Studying with CLS means I can become a lawyer despite not having a degree

Nicole Causey works as a Trainee Legal Executive with Irwin Mitchell’s Medical Negligence Team. Having completed her CILEx Level 6 Professional Diploma in Law and Practice she is a Graduate Member of CILEx. She now needs to do one more year of qualifying employment before applying to become a Fellow of CILEx which is the membership grade for a qualified Chartered Legal Executive lawyer.  

How have your studies helped your career to progress?

I was previously employed as a Paralegal. Studying with CILEx Law School (CLS) has allowed me to progress to a Trainee Legal Executive role, handling my own caseload (with supervision) in the Medical Negligence Team.

I now handle a varied caseload which includes claims involving major limb amputation, sepsis, pressure ulcers, surgical errors, orthopaedic injuries and fatal claims. I also assist other members of the team on complex birth injury and delay in diagnosis of cancer claims.

As well as dealing with complex legal work, our team also gets the opportunity to be involved with local charities and events which help to raise awareness of medical negligence issues. Several of my clients have been featured in the national press and recently I took part in two television interviews relating to World Sepsis Day.

What prompted your interest in pursuing a career in law and how did you get started?

I previously worked in insurance and, after returning from a year living overseas, I decided that law would be a good option for me to consider as I knew it would open up a number of different career options.

My first legal role was as a Claims Administrator, where I was an assistant to several fee earners. It was during this time that I learned more about what personal injury work involved and also how I heard about the possibility of a CILEx qualification, as I didn’t have a degree and had originally assumed this would rule out the option of becoming a lawyer.

I self-funded the first couple of years of my course and, as I gained experience, I progressed to a Paralegal role and learned more about case handling by assisting on cases. I later applied for a Medical Negligence Paralegal role at Irwin Mitchell, as I found the topic really interesting.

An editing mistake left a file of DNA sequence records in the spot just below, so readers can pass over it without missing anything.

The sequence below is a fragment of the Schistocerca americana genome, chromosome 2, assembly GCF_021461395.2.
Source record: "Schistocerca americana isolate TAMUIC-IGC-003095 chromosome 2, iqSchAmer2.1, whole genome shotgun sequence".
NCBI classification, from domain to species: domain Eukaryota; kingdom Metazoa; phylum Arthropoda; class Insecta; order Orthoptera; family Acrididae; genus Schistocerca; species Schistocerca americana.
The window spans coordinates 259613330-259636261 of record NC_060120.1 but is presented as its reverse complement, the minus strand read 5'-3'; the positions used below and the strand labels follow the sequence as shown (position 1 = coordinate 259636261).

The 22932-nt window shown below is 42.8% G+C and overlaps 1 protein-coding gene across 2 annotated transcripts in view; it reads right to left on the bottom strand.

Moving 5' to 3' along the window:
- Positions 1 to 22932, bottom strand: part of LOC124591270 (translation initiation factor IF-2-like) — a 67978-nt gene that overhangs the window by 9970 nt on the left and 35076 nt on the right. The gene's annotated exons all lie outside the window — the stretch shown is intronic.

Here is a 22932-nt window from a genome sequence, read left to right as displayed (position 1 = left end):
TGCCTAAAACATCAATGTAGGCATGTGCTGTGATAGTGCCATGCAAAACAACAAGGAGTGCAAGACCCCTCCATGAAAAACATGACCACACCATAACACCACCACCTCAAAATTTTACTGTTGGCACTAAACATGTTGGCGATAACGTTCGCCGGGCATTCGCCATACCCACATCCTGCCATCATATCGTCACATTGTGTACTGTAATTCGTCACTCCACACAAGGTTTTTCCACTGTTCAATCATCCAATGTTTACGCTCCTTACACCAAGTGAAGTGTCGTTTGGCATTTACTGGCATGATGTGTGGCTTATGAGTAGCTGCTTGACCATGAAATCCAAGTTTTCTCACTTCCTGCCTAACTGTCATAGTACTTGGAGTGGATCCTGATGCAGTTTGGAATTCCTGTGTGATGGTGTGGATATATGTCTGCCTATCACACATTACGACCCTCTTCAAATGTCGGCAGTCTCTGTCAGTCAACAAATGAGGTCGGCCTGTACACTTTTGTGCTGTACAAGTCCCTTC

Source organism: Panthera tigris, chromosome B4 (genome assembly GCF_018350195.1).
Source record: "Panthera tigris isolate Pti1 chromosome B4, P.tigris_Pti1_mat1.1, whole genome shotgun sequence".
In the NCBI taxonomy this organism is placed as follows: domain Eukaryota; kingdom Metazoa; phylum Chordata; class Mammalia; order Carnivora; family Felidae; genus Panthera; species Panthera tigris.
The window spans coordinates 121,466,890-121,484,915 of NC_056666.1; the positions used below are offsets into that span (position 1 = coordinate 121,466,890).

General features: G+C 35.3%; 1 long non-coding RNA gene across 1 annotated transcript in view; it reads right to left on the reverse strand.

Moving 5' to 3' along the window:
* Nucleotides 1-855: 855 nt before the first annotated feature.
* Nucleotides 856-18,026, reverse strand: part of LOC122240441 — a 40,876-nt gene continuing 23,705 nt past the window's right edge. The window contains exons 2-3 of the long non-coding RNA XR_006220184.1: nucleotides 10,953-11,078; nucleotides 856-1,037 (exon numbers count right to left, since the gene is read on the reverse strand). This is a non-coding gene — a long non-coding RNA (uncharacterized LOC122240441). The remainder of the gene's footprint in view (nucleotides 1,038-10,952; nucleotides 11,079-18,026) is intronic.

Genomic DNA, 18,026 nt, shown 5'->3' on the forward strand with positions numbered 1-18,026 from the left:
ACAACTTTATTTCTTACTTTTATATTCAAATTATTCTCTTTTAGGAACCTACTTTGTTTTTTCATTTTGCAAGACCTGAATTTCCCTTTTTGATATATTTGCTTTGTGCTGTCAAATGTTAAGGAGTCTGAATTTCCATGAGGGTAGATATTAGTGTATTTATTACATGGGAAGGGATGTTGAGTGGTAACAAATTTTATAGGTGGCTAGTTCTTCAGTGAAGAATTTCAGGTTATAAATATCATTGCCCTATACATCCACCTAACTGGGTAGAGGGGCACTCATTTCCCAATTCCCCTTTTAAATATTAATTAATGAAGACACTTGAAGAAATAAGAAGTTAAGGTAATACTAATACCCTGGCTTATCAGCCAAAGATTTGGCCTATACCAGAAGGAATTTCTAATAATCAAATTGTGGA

The firm was very supportive with my CILEx qualification and agreed to assist with the funding for the final part of my course with CILEx Law School. As I gained more and more experience of helping other members of the team with their cases, I gradually developed my own caseload.

Why did you decide to study with CILEx Law School and how have you found the experience?

I knew of a few other people that had studied with CLS before, but decided it was the right option for me because of the financial aspect – the ability to stagger my courses to spread out the cost was really important to me, as I began the course by self-funding.

What has been your most positive experience about studying with CLS, and which resources have you found most useful?

The flexibility is really helpful; when you are working full time in a busy law firm, it is really important to be able to structure studying around existing commitments. The best resource for me was being able to attend revision days – it was helpful to be able to speak about the course with other students sitting the same exam and also to pick up tips from tutors in person.

Why would you recommend distance-learning/studying with CLS to others?

I would, mostly due to the flexibility. Last year, my partner and I bought a house to renovate. Because of the way CLS works, I was able to balance doing both without it affecting my full-time job or holding back my progress.

What are your study and career intentions? Have they changed since you started your CILEx studies?

Now that I have completed my Level 6 Diploma, I intend to make an application for Fellowship next year to become a Chartered Legal Executive. I hope to stay in the same area of law I currently work in and build up my experience as a qualified lawyer.